Research digest: highlights from the Corrections journal

Can we treat sex offenders who deny their offending?

We know how to treat sex offenders who accept responsibility for their behaviour. But what about those men who have been found guilty but who nevertheless continue to deny that they did anything wrong? Internationally, most prison-based sex offender treatment programmes won’t accept them. In New Zealand, staff work with these deniers, encouraging them to take responsibility and accept treatment. But some men remain adamant that they have not offended, and therefore remain untreated. To try to reduce the risk these men will pose on release, Corrections staff are developing a pilot programme for prisoners who are in denial but who are nonetheless willing to attend treatment.

NZ prisoners’ prior exposure to trauma

That many prisoners have had traumatic lives is hardly news, but perhaps surprisingly, there’s limited evidence on the subject. This research measured the prevalence of different potentially traumatising events in the lives of New Zealand prisoners – and the results are sobering. For example, over three quarters of prisoners have experienced violence. Women experienced violence at slightly higher rates than men (81% compared to 77%), and more commonly experienced sexual and family violence. Fifty-two percent of female prisoners and 40% of male prisoners have a lifetime diagnosis of post-traumatic stress disorder. Research of this kind helps inform how we treat and manage prisoners, and shows the importance of trauma-informed care.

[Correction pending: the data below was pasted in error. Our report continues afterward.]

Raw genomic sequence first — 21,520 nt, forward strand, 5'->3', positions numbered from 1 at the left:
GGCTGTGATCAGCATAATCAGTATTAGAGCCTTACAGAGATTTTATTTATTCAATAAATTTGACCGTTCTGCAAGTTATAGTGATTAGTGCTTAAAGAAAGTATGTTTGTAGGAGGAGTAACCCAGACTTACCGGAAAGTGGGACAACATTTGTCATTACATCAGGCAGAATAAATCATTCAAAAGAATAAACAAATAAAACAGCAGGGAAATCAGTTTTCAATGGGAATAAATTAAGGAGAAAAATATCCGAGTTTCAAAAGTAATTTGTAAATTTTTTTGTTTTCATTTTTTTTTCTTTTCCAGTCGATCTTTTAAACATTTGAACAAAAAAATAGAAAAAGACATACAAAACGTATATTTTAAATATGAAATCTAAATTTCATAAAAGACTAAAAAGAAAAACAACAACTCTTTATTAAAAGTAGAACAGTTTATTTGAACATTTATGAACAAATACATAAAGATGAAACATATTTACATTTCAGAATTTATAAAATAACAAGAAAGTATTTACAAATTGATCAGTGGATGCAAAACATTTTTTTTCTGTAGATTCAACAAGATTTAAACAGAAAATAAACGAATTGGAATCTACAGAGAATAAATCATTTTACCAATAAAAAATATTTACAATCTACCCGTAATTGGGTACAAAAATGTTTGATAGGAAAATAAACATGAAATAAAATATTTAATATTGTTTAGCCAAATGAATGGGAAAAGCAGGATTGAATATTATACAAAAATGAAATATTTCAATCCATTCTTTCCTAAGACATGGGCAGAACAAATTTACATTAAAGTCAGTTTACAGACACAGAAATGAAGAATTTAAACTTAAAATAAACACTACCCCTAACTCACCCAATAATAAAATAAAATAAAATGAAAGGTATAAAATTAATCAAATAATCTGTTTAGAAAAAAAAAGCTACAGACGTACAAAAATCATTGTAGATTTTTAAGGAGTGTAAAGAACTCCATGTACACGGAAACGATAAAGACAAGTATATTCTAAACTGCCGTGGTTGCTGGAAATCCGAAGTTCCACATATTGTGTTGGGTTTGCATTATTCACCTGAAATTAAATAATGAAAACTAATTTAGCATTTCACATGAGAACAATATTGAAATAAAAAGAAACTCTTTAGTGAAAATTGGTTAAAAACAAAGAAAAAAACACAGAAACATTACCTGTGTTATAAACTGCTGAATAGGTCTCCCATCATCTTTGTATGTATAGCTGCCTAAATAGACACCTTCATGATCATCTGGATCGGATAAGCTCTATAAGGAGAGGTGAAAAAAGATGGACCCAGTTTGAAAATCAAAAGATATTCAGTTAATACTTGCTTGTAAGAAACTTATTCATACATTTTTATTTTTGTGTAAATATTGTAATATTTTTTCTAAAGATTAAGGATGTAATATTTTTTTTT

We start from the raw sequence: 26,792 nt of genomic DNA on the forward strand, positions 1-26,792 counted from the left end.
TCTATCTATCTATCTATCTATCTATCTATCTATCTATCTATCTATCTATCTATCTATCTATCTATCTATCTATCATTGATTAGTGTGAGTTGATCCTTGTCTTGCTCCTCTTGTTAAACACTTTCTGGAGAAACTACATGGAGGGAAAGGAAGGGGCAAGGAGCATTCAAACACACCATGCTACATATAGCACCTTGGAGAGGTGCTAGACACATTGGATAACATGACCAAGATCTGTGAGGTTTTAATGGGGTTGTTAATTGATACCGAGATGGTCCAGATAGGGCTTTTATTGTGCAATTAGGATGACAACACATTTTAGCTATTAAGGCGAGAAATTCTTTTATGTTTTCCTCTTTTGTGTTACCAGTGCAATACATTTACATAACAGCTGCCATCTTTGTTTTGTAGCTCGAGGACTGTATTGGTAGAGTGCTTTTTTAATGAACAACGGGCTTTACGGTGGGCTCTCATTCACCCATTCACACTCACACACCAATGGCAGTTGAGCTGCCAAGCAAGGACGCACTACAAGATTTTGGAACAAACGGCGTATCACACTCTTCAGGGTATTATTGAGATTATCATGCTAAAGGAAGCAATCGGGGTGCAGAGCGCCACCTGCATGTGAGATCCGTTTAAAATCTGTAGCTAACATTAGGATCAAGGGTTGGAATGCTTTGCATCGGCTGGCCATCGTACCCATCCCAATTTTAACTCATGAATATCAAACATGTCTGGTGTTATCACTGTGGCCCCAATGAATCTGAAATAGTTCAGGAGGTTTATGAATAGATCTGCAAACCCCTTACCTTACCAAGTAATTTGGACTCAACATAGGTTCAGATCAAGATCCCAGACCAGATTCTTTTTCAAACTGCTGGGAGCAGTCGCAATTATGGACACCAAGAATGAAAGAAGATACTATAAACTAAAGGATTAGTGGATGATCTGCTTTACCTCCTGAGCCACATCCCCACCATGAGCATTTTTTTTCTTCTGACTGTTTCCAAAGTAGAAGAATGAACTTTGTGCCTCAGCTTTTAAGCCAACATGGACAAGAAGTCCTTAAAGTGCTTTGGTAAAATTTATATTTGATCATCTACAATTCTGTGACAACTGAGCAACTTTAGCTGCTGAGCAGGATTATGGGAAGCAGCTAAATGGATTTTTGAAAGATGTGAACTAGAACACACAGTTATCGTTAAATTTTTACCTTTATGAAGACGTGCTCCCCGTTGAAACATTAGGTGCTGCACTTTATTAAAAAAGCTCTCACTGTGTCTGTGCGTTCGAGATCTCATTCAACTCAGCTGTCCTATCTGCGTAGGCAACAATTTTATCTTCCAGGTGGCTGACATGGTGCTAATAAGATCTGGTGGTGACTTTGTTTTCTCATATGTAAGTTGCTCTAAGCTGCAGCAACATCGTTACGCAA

What works in NZ correctional rehabilitation?

How do we know our rehabilitation programmes work? How do we know they’re as effective as those offered in other countries? And how do we know it was the rehabilitation programme that caused the change and not some other factor? New Zealand is the only country in the world that routinely measures and reports on the outcomes of all its correctional rehabilitation programmes. The process has major benefits, enabling the department to direct resources where we get the best results and discontinue programmes that are less effective. This article sets out some of the more important lessons that have been drawn from the results of these annual outcomes analysis exercises over the last 15 years.

Full articles and more research are available in Practice: the New Zealand Corrections Journal on our website.